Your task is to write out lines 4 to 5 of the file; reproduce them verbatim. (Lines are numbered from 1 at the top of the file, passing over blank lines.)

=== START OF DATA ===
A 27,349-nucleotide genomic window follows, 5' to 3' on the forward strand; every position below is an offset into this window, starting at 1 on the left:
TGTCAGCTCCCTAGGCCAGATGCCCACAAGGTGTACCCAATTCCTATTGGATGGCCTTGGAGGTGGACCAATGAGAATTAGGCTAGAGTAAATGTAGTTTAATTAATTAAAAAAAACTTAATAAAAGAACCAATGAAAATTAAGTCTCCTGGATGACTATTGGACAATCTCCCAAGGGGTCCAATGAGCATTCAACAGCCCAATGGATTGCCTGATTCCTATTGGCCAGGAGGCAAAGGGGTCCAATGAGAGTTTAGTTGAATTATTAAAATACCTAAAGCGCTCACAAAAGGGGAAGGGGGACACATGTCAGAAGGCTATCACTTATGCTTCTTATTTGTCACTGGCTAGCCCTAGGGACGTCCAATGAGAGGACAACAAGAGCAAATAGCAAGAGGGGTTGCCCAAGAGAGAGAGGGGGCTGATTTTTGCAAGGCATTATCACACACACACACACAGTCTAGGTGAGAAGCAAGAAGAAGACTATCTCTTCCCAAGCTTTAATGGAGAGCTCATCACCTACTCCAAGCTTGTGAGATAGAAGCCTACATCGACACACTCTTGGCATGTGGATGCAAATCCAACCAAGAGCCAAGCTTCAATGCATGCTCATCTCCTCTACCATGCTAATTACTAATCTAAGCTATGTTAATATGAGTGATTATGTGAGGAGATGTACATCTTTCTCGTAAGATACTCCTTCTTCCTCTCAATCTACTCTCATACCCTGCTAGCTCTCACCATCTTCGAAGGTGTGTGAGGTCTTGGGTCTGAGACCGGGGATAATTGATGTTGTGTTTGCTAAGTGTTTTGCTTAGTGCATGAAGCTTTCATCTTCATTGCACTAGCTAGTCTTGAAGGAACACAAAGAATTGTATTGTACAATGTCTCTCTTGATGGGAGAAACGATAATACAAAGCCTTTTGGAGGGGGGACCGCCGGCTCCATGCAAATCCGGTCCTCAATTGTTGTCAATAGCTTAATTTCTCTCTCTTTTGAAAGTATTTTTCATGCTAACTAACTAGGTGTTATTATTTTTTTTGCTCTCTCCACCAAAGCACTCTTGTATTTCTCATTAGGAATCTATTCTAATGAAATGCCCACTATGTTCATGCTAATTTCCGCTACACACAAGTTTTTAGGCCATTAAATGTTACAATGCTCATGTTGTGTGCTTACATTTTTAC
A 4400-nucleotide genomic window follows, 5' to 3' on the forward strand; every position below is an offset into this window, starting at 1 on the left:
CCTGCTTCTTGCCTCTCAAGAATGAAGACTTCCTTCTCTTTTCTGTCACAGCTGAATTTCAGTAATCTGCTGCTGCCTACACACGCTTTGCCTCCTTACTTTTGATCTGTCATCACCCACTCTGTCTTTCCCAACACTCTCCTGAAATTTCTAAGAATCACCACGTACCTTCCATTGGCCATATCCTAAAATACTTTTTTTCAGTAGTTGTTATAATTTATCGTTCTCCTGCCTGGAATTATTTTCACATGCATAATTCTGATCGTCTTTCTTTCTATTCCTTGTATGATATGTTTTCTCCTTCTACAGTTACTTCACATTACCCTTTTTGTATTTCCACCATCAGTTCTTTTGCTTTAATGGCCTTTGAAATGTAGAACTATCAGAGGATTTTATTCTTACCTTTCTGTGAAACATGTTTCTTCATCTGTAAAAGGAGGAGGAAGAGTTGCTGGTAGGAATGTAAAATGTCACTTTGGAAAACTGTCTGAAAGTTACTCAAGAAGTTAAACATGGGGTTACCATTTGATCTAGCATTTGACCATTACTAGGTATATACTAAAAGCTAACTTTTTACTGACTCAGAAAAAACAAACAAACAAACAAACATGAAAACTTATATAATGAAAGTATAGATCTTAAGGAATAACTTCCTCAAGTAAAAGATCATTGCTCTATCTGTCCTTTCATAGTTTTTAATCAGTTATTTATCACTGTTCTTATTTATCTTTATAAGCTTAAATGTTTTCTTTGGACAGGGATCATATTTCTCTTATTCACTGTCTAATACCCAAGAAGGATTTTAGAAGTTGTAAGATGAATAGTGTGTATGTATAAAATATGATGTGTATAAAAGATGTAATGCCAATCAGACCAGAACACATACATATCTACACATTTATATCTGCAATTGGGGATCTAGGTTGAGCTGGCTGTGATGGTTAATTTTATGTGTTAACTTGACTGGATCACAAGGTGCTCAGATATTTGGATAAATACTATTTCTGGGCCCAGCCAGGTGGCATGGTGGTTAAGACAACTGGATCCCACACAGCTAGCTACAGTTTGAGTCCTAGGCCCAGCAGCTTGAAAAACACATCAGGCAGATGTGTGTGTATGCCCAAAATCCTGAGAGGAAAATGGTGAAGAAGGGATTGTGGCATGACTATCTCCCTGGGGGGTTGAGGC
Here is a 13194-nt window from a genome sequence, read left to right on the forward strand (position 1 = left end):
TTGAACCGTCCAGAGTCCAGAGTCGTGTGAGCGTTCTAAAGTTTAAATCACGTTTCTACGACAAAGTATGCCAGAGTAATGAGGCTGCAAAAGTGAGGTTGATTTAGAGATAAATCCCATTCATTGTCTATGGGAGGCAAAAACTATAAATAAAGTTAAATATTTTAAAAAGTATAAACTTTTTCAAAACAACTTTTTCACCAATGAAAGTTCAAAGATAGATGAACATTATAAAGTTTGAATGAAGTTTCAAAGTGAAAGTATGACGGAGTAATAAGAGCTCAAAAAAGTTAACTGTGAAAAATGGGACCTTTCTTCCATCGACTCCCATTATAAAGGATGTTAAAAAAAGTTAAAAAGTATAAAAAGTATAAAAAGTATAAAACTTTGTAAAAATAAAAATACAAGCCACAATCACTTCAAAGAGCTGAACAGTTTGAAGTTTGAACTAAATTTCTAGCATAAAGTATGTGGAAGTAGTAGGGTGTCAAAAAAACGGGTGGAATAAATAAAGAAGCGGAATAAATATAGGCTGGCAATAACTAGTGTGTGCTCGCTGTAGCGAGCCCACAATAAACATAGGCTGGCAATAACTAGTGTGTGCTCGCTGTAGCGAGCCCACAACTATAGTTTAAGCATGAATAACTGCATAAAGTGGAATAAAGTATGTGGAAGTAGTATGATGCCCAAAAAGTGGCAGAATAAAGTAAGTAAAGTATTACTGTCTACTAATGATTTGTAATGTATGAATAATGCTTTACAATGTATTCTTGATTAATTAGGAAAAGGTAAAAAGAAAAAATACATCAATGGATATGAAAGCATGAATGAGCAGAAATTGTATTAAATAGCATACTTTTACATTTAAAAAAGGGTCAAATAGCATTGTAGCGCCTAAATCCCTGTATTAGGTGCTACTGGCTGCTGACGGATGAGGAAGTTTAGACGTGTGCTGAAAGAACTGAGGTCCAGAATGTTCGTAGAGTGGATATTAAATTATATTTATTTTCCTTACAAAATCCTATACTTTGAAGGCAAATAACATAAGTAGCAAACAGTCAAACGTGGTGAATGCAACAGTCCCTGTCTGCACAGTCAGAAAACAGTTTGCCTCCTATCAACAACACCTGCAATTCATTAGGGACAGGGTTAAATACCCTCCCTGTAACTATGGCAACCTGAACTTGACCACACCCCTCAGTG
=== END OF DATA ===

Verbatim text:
CCTGCTTCTTGCCTCTCAAGAATGAAGACTTCCTTCTCTTTTCTGTCACAGCTGAATTTCAGTAATCTGCTGCTGCCTACACACGCTTTGCCTCCTTACTTTTGATCTGTCATCACCCACTCTGTCTTTCCCAACACTCTCCTGAAATTTCTAAGAATCACCACGTACCTTCCATTGGCCATATCCTAAAATACTTTTTTTCAGTAGTTGTTATAATTTATCGTTCTCCTGCCTGGAATTATTTTCACATGCATAATTCTGATCGTCTTTCTTTCTATTCCTTGTATGATATGTTTTCTCCTTCTACAGTTACTTCACATTACCCTTTTTGTATTTCCACCATCAGTTCTTTTGCTTTAATGGCCTTTGAAATGTAGAACTATCAGAGGATTTTATTCTTACCTTTCTGTGAAACATGTTTCTTCATCTGTAAAAGGAGGAGGAAGAGTTGCTGGTAGGAATGTAAAATGTCACTTTGGAAAACTGTCTGAAAGTTACTCAAGAAGTTAAACATGGGGTTACCATTTGATCTAGCATTTGACCATTACTAGGTATATACTAAAAGCTAACTTTTTACTGACTCAGAAAAAACAAACAAACAAACAAACATGAAAACTTATATAATGAAAGTATAGATCTTAAGGAATAACTTCCTCAAGTAAAAGATCATTGCTCTATCTGTCCTTTCATAGTTTTTAATCAGTTATTTATCACTGTTCTTATTTATCTTTATAAGCTTAAATGTTTTCTTTGGACAGGGATCATATTTCTCTTATTCACTGTCTAATACCCAAGAAGGATTTTAGAAGTTGTAAGATGAATAGTGTGTATGTATAAAATATGATGTGTATAAAAGATGTAATGCCAATCAGACCAGAACACATACATATCTACACATTTATATCTGCAATTGGGGATCTAGGTTGAGCTGGCTGTGATGGTTAATTTTATGTGTTAACTTGACTGGATCACAAGGTGCTCAGATATTTGGATAAATACTATTTCTGGGCCCAGCCAGGTGGCATGGTGGTTAAGACAACTGGATCCCACACAGCTAGCTACAGTTTGAGTCCTAGGCCCAGCAGCTTGAAAAACACATCAGGCAGATGTGTGTGTATGCCCAAAATCCTGAGAGGAAAATGGTGAAGAAGGGATTGTGGCATGACTATCTCCCTGGGGGGTTGAGGC
Here is a 13194-nt window from a genome sequence, read left to right on the forward strand (position 1 = left end):